Willa Cather, here, did a great job of staying with the Realism period, just like all the other authors I have talked about in the last few blogs over this Realism project. It sounds as if both pieces are written like how normal people would talk, called the natural vernacular of the time. Realism, more specifically Regionalism, is a characteristic of both pieces because Cather talks about issues with farming and rural life in the passage from "O Pioneers!" (Cather, "O Pioneers!," 489) and about some bumbling travesties in "A Wagner Matinée" (Cather, "A Wagner," 521-526). These stories are not so much part of the subsect called Naturalism because they had nothing to do with nature's beings or how they interacted. So, Regionalism is still the best description to give to Willa Cather's works here. The section from "O Pioneers!" is focused on these Bergson boys and the harsh and unfair ways they had to live. These boys were farmers on new, prospective land out of the city, but the harvest had not been good, causing many of their fellow, neighboring farmers to declare bankruptcy and forclose their land to try to cut their losses (Cather, "O Pioneers!," 489). The boys themselves were also facing the same difficulties but were slightly more optimistic after the first bad year, but that turned out to "bite them in the butt" because the following years proved to be no more fruitful (Cather, "O Pioneers!," 489). Society in "O Pioneers!" is a very important part of this section. Not only does society fail on top of the Bergson boys (Cather, "O Pioneers!," 489), but it is also simply and plainly discussed. The common person was meant to have "a steady job, a few holidays, nothing to think about, and [he] would have been very happy" (Cather, "O Pioneers!," 489). That was the basic American Dream, also - to have an average life without problems or troubles with a steady source of income and happiness throughout the household. Unfortunately, the Bergson's American Dream would never be fulfilled in this passage from "O Pioneers!," and they had no choice in the matter because they were dragged out into farming as children (Cather, "O Pioneers!," 489). Honestly, "A Wagner Matinée" just did not capture my attention, but, from what I read for comprehension, society was not as prominent as it was in the section from "O Pioneers!" Apparently, Realism is also all about using the natural diction of the writer. There are no big, fancy words in any of the pieces I have discussed in this and my previous blogs. But, that can also be blamed on the region from which the Realism movement is based because the Midwest and western New England Regions do not have distinct accents. Heroes are not quite as up front in either of these works, but one can assume he would be a father who brings his family out to a new land to explore different options of living and find prosperity, joyeous prosperity, to create immense wealth for his family. Finally, because I am forced to talk about this, and I do not remember if I already did, government and religion have no impact on these stories whatsoever.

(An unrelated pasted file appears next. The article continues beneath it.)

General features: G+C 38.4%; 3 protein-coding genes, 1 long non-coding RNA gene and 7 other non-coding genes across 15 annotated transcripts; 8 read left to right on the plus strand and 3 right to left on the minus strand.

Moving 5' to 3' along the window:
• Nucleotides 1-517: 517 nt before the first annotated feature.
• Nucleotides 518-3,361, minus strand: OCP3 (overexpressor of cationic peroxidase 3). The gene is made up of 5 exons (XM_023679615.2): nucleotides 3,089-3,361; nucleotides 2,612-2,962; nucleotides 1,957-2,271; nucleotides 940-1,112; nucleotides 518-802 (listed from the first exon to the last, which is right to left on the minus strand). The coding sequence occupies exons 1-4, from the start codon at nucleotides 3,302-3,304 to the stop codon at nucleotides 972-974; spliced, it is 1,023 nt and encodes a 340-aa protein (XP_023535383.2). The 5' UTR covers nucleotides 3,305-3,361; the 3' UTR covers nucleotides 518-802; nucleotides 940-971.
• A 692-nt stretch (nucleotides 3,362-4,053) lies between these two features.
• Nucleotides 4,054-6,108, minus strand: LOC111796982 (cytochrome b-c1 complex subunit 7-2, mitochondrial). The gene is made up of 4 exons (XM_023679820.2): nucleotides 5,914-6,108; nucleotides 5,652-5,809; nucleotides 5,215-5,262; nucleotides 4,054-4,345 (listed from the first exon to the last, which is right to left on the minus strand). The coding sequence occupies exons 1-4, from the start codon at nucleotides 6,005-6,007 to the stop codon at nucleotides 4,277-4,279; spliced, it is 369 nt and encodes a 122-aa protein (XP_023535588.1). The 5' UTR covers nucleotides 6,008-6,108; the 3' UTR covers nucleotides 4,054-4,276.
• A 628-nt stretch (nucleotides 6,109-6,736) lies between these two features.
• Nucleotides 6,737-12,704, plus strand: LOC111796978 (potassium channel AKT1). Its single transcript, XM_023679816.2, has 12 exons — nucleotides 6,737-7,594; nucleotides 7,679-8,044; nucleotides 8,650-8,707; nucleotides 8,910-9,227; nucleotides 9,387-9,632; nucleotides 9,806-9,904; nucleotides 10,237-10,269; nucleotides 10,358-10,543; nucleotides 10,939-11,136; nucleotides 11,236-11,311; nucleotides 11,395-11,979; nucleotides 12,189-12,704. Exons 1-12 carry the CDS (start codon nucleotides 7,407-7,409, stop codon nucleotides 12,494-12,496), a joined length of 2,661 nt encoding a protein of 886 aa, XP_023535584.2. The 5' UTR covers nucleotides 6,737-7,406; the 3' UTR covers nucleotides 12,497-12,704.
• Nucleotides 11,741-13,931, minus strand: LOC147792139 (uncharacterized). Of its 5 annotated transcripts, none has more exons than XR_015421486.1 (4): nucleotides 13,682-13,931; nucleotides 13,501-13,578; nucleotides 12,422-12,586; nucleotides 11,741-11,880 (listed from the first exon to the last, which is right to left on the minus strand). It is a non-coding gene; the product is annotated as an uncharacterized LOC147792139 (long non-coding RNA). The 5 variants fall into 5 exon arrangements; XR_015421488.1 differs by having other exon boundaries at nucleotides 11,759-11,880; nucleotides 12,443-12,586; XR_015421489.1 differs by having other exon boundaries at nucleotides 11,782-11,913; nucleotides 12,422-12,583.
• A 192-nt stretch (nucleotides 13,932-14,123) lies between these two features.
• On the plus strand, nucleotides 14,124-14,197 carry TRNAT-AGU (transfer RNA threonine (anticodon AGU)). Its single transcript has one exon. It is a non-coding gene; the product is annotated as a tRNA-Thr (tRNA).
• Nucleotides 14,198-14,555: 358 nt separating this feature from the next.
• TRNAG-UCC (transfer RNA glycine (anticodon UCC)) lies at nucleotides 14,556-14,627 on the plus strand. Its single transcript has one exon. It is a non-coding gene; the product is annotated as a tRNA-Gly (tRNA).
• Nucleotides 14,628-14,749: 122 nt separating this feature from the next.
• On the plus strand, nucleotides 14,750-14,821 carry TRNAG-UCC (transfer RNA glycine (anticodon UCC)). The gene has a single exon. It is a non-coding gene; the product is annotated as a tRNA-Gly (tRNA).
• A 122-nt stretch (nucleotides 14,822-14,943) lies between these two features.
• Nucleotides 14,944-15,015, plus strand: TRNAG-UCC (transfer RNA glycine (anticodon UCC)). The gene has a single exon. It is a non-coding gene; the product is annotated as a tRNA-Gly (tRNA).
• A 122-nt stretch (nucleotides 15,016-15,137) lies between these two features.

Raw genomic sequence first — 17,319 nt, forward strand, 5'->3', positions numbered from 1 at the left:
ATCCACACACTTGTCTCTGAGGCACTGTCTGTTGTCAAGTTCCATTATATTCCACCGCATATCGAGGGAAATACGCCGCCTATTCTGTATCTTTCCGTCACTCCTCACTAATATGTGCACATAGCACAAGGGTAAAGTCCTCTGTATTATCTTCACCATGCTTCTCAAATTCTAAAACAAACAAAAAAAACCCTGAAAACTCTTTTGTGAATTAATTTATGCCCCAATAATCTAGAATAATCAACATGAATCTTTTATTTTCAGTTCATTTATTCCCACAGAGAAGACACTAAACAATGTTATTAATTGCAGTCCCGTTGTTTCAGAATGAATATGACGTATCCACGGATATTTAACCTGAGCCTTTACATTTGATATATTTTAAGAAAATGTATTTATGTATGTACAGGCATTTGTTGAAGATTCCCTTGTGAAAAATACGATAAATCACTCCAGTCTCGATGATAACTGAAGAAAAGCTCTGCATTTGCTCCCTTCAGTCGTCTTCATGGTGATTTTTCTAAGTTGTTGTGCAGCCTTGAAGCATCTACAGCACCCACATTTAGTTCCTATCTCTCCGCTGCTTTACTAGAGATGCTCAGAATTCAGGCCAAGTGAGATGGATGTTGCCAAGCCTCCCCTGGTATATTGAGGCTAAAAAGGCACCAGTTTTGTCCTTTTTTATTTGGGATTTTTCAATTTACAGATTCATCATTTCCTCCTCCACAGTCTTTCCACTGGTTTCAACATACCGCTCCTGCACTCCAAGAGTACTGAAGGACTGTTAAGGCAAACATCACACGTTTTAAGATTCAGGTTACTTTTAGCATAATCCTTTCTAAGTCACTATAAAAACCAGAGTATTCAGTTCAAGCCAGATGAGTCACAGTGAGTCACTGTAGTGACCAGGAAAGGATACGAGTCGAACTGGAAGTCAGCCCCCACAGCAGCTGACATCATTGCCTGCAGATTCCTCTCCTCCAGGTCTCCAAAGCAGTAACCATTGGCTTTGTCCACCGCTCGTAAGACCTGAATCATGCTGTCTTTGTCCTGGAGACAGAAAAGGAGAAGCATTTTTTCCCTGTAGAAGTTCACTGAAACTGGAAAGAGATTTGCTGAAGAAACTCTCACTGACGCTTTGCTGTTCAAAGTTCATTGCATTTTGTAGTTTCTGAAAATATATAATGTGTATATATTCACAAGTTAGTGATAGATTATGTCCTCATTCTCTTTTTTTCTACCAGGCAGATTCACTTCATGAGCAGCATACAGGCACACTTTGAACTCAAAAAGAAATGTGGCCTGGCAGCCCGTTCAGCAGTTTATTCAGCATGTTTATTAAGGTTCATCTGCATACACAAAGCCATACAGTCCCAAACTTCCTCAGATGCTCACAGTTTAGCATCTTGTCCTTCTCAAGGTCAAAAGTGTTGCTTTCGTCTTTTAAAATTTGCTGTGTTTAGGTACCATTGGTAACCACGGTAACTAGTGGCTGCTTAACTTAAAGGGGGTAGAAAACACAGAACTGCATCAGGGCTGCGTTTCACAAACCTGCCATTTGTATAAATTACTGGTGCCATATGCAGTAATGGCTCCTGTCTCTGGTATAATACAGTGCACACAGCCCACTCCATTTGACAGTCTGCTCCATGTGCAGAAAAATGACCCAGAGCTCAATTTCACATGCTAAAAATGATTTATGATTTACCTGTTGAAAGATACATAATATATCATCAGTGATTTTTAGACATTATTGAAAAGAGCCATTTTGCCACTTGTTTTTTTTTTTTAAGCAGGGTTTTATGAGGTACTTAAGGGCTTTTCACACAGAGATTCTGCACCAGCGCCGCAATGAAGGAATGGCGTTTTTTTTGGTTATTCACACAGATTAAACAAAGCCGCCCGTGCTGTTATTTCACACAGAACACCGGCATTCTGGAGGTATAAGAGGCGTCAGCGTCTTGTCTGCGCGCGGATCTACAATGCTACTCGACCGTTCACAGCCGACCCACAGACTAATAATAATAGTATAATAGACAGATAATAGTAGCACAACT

Cather, Willa. "from O Pioneers!" Glencoe Literature. Ed. Jeffrey Wilhelm. American Literature ed. Colombus: McGraw-Hill, 2010. 489. Print.
Cather, Willa. "from 'A Wagner Matinée." Glencoe Literature. Ed. Jeffrey Wilhelm. American Literature ed. Colombus: McGraw-Hill, 2010. 521-526. Print.